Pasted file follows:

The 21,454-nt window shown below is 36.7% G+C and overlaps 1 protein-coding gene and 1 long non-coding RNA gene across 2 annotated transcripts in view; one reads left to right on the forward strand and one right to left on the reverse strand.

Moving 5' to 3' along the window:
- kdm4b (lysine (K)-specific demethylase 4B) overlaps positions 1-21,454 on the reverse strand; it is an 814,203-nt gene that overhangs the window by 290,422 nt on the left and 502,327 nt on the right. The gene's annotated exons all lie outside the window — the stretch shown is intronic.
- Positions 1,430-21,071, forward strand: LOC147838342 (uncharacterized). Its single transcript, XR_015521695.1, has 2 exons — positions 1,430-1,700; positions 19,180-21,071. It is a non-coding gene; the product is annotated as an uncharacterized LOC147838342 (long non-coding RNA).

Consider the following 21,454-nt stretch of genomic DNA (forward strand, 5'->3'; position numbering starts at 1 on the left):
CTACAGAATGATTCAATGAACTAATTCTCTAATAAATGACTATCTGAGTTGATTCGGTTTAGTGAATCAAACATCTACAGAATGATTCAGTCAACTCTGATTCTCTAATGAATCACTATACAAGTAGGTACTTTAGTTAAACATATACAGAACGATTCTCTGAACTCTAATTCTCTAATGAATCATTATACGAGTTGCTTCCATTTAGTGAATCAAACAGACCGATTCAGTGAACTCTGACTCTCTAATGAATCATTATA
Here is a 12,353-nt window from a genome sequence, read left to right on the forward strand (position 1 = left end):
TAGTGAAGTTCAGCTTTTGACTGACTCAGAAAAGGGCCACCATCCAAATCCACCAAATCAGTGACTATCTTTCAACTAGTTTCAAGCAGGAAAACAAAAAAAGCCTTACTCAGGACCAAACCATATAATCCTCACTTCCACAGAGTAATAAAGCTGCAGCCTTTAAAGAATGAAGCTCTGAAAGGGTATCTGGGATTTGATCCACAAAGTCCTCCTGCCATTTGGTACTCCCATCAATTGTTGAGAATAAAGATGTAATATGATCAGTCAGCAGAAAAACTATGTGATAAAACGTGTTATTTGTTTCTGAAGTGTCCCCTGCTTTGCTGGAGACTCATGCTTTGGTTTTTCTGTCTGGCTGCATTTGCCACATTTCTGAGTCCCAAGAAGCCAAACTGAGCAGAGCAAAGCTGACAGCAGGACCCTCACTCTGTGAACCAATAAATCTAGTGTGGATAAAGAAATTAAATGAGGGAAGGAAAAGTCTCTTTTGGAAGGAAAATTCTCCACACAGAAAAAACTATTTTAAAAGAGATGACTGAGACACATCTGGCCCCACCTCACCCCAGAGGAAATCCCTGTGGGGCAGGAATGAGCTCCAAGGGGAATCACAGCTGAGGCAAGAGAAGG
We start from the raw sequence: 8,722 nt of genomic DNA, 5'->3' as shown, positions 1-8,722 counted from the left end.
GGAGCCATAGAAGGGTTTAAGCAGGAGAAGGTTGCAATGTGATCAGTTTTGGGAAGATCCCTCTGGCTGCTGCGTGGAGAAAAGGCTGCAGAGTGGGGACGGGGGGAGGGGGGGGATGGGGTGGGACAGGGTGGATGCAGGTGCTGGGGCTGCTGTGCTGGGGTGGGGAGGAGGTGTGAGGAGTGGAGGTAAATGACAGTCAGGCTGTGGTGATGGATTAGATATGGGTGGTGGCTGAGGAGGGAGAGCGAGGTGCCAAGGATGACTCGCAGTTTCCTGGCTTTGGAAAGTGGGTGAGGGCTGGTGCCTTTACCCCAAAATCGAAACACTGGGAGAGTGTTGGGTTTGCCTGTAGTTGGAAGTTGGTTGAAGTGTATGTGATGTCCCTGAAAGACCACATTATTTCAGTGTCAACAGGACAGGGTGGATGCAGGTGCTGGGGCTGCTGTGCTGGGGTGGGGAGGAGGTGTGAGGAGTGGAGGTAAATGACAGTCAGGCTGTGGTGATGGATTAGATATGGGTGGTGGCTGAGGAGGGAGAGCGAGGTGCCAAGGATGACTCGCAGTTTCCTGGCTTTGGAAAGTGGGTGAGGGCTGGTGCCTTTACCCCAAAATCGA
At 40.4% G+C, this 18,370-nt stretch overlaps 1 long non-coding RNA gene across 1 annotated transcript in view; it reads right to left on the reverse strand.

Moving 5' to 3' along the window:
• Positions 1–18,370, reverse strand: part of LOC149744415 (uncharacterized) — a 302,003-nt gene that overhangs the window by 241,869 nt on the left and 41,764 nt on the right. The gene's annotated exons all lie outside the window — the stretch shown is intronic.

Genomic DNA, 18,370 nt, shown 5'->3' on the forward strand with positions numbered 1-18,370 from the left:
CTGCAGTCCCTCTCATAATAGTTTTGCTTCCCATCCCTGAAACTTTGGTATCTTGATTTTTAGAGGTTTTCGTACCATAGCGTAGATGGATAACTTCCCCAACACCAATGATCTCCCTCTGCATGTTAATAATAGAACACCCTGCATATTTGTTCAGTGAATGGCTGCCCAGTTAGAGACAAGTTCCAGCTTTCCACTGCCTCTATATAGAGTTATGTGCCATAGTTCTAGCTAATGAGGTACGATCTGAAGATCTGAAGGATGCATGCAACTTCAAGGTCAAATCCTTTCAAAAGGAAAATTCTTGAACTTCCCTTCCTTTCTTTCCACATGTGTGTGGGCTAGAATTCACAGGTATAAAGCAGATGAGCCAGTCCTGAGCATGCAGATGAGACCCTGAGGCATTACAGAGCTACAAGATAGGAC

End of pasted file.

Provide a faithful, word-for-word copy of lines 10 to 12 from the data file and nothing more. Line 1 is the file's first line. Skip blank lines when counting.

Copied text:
GGAGCCATAGAAGGGTTTAAGCAGGAGAAGGTTGCAATGTGATCAGTTTTGGGAAGATCCCTCTGGCTGCTGCGTGGAGAAAAGGCTGCAGAGTGGGGACGGGGGGAGGGGGGGGATGGGGTGGGACAGGGTGGATGCAGGTGCTGGGGCTGCTGTGCTGGGGTGGGGAGGAGGTGTGAGGAGTGGAGGTAAATGACAGTCAGGCTGTGGTGATGGATTAGATATGGGTGGTGGCTGAGGAGGGAGAGCGAGGTGCCAAGGATGACTCGCAGTTTCCTGGCTTTGGAAAGTGGGTGAGGGCTGGTGCCTTTACCCCAAAATCGAAACACTGGGAGAGTGTTGGGTTTGCCTGTAGTTGGAAGTTGGTTGAAGTGTATGTGATGTCCCTGAAAGACCACATTATTTCAGTGTCAACAGGACAGGGTGGATGCAGGTGCTGGGGCTGCTGTGCTGGGGTGGGGAGGAGGTGTGAGGAGTGGAGGTAAATGACAGTCAGGCTGTGGTGATGGATTAGATATGGGTGGTGGCTGAGGAGGGAGAGCGAGGTGCCAAGGATGACTCGCAGTTTCCTGGCTTTGGAAAGTGGGTGAGGGCTGGTGCCTTTACCCCAAAATCGA
At 40.4% G+C, this 18,370-nt stretch overlaps 1 long non-coding RNA gene across 1 annotated transcript in view; it reads right to left on the reverse strand.

Moving 5' to 3' along the window: